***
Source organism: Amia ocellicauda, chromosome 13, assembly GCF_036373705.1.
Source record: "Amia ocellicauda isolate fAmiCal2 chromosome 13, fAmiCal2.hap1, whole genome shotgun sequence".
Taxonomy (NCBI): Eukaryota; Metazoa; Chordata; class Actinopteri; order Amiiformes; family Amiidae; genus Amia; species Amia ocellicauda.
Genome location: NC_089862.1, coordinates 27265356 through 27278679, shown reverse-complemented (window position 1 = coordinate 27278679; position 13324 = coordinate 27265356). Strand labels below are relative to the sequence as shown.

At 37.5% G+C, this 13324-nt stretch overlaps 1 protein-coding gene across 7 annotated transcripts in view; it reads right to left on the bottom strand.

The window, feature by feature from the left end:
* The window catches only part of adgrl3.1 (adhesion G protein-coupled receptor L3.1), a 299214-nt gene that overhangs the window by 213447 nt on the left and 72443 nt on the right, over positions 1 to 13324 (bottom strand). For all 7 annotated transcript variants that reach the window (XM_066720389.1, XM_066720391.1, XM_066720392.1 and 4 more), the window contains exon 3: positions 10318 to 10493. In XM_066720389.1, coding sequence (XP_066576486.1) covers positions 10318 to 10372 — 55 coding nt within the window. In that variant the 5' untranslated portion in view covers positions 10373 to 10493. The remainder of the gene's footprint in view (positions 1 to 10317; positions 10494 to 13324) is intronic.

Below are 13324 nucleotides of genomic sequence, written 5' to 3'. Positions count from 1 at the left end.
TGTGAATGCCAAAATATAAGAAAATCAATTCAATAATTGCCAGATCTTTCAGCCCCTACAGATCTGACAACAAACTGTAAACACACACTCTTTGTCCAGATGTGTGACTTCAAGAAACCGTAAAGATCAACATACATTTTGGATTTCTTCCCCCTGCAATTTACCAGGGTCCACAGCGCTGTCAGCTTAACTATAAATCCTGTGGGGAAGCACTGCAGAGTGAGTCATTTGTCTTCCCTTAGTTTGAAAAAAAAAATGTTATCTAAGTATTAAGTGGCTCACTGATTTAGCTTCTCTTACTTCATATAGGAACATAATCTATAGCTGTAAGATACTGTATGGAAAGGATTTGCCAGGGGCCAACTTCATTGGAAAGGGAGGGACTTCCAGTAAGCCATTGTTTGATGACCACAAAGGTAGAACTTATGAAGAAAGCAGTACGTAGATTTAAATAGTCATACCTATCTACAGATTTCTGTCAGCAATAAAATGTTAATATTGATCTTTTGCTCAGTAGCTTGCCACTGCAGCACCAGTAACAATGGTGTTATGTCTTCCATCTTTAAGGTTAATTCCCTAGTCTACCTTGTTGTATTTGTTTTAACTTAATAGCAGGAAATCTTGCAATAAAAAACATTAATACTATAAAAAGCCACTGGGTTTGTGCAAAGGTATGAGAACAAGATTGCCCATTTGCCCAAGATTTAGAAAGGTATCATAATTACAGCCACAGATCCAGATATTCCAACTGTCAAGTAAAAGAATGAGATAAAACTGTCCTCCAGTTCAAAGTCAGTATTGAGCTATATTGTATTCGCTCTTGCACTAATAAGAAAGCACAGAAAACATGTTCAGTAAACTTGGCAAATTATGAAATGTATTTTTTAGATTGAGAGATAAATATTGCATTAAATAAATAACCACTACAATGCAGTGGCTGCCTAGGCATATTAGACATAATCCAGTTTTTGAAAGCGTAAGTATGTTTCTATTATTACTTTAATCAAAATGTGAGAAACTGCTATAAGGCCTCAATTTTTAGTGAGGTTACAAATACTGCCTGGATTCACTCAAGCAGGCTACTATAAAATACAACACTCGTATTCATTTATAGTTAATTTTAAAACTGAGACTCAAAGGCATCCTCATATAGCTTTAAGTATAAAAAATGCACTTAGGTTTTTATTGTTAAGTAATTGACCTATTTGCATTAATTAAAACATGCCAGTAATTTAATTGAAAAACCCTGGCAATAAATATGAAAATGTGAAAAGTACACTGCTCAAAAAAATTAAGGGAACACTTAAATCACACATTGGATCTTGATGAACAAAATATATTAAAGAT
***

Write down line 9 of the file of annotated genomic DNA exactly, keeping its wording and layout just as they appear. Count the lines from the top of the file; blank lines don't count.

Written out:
TGTGAATGCCAAAATATAAGAAAATCAATTCAATAATTGCCAGATCTTTCAGCCCCTACAGATCTGACAACAAACTGTAAACACACACTCTTTGTCCAGATGTGTGACTTCAAGAAACCGTAAAGATCAACATACATTTTGGATTTCTTCCCCCTGCAATTTACCAGGGTCCACAGCGCTGTCAGCTTAACTATAAATCCTGTGGGGAAGCACTGCAGAGTGAGTCATTTGTCTTCCCTTAGTTTGAAAAAAAAAATGTTATCTAAGTATTAAGTGGCTCACTGATTTAGCTTCTCTTACTTCATATAGGAACATAATCTATAGCTGTAAGATACTGTATGGAAAGGATTTGCCAGGGGCCAACTTCATTGGAAAGGGAGGGACTTCCAGTAAGCCATTGTTTGATGACCACAAAGGTAGAACTTATGAAGAAAGCAGTACGTAGATTTAAATAGTCATACCTATCTACAGATTTCTGTCAGCAATAAAATGTTAATATTGATCTTTTGCTCAGTAGCTTGCCACTGCAGCACCAGTAACAATGGTGTTATGTCTTCCATCTTTAAGGTTAATTCCCTAGTCTACCTTGTTGTATTTGTTTTAACTTAATAGCAGGAAATCTTGCAATAAAAAACATTAATACTATAAAAAGCCACTGGGTTTGTGCAAAGGTATGAGAACAAGATTGCCCATTTGCCCAAGATTTAGAAAGGTATCATAATTACAGCCACAGATCCAGATATTCCAACTGTCAAGTAAAAGAATGAGATAAAACTGTCCTCCAGTTCAAAGTCAGTATTGAGCTATATTGTATTCGCTCTTGCACTAATAAGAAAGCACAGAAAACATGTTCAGTAAACTTGGCAAATTATGAAATGTATTTTTTAGATTGAGAGATAAATATTGCATTAAATAAATAACCACTACAATGCAGTGGCTGCCTAGGCATATTAGACATAATCCAGTTTTTGAAAGCGTAAGTATGTTTCTATTATTACTTTAATCAAAATGTGAGAAACTGCTATAAGGCCTCAATTTTTAGTGAGGTTACAAATACTGCCTGGATTCACTCAAGCAGGCTACTATAAAATACAACACTCGTATTCATTTATAGTTAATTTTAAAACTGAGACTCAAAGGCATCCTCATATAGCTTTAAGTATAAAAAATGCACTTAGGTTTTTATTGTTAAGTAATTGACCTATTTGCATTAATTAAAACATGCCAGTAATTTAATTGAAAAACCCTGGCAATAAATATGAAAATGTGAAAAGTACACTGCTCAAAAAAATTAAGGGAACACTTAAATCACACATTGGATCTTGATGAACAAAATATATTAAAGAT